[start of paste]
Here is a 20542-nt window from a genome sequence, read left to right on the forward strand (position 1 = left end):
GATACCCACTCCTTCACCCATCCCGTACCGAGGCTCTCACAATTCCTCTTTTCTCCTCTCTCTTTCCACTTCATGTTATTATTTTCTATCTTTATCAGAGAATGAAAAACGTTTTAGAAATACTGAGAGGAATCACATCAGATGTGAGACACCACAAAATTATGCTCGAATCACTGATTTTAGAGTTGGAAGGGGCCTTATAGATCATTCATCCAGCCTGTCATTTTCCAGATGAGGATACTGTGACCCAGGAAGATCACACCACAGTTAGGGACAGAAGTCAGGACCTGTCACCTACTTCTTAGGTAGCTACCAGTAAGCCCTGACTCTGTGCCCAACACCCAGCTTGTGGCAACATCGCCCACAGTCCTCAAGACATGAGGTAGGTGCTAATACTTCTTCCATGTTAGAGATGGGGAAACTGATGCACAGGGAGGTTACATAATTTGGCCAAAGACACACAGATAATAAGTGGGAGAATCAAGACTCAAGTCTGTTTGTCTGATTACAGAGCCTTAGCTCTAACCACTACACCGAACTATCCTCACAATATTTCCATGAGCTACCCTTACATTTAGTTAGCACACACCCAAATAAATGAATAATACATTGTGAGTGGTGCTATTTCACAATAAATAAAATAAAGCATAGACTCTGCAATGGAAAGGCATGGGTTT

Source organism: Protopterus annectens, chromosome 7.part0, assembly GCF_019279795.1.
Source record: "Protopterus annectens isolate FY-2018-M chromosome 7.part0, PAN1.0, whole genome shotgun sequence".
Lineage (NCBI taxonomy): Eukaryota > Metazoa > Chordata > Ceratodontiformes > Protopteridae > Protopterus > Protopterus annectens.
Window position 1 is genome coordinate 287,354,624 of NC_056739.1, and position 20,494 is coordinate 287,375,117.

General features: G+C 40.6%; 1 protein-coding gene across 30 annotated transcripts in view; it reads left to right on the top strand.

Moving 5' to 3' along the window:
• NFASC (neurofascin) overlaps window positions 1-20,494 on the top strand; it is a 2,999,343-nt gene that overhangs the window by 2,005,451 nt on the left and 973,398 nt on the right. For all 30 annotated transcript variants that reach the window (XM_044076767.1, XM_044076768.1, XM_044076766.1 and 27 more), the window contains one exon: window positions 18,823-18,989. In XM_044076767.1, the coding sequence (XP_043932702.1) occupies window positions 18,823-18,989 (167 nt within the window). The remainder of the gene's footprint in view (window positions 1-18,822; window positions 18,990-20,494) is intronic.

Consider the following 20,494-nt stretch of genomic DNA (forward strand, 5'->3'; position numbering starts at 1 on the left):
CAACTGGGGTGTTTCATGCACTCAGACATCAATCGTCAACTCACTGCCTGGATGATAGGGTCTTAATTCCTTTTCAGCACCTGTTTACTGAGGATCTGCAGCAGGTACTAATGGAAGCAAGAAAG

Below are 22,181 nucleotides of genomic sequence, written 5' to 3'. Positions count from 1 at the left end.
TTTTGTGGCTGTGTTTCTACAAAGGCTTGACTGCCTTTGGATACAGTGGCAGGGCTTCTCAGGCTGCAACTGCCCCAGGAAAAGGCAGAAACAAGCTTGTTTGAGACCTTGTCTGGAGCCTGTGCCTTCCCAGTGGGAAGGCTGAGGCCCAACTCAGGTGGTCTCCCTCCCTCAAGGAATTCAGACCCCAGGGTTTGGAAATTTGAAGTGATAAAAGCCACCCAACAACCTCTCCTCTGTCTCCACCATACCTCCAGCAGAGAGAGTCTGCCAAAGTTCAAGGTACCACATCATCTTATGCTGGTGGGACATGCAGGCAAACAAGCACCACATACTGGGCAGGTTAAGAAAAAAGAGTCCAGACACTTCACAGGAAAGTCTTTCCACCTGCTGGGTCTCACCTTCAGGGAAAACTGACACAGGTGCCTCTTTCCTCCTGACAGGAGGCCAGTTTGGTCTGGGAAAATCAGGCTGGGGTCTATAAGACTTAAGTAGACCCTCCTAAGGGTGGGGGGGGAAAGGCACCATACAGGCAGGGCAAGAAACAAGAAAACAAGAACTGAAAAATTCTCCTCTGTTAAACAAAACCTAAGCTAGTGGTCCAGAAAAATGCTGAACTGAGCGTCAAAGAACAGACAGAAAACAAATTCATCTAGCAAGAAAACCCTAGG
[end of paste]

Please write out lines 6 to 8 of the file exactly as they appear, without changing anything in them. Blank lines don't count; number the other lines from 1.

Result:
Window position 1 is genome coordinate 287,354,624 of NC_056739.1, and position 20,494 is coordinate 287,375,117.

General features: G+C 40.6%; 1 protein-coding gene across 30 annotated transcripts in view; it reads left to right on the top strand.

Moving 5' to 3' along the window: